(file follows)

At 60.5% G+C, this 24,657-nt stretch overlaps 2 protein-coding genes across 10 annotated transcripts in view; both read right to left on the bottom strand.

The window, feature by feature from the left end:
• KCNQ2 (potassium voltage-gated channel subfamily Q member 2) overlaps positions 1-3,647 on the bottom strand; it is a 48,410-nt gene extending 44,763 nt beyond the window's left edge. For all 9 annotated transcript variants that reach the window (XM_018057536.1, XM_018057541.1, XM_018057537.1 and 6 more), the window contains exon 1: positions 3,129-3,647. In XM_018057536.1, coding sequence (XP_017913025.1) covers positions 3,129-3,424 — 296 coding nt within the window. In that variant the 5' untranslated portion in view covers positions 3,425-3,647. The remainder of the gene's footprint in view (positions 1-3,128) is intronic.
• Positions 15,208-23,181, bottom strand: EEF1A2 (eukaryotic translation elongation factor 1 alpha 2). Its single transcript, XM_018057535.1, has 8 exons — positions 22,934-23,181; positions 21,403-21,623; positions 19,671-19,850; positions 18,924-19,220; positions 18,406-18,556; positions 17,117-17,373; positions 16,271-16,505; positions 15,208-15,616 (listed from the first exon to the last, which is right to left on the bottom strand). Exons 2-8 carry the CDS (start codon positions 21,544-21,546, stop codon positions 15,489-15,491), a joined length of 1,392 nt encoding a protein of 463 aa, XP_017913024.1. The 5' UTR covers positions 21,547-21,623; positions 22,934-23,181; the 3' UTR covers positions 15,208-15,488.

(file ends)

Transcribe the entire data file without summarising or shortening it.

At 60.5% G+C, this 24,657-nt stretch overlaps 2 protein-coding genes across 10 annotated transcripts in view; both read right to left on the bottom strand.

The window, feature by feature from the left end:
• KCNQ2 (potassium voltage-gated channel subfamily Q member 2) overlaps positions 1-3,647 on the bottom strand; it is a 48,410-nt gene extending 44,763 nt beyond the window's left edge. For all 9 annotated transcript variants that reach the window (XM_018057536.1, XM_018057541.1, XM_018057537.1 and 6 more), the window contains exon 1: positions 3,129-3,647. In XM_018057536.1, coding sequence (XP_017913025.1) covers positions 3,129-3,424 — 296 coding nt within the window. In that variant the 5' untranslated portion in view covers positions 3,425-3,647. The remainder of the gene's footprint in view (positions 1-3,128) is intronic.
• Positions 15,208-23,181, bottom strand: EEF1A2 (eukaryotic translation elongation factor 1 alpha 2). Its single transcript, XM_018057535.1, has 8 exons — positions 22,934-23,181; positions 21,403-21,623; positions 19,671-19,850; positions 18,924-19,220; positions 18,406-18,556; positions 17,117-17,373; positions 16,271-16,505; positions 15,208-15,616 (listed from the first exon to the last, which is right to left on the bottom strand). Exons 2-8 carry the CDS (start codon positions 21,544-21,546, stop codon positions 15,489-15,491), a joined length of 1,392 nt encoding a protein of 463 aa, XP_017913024.1. The 5' UTR covers positions 21,547-21,623; positions 22,934-23,181; the 3' UTR covers positions 15,208-15,488.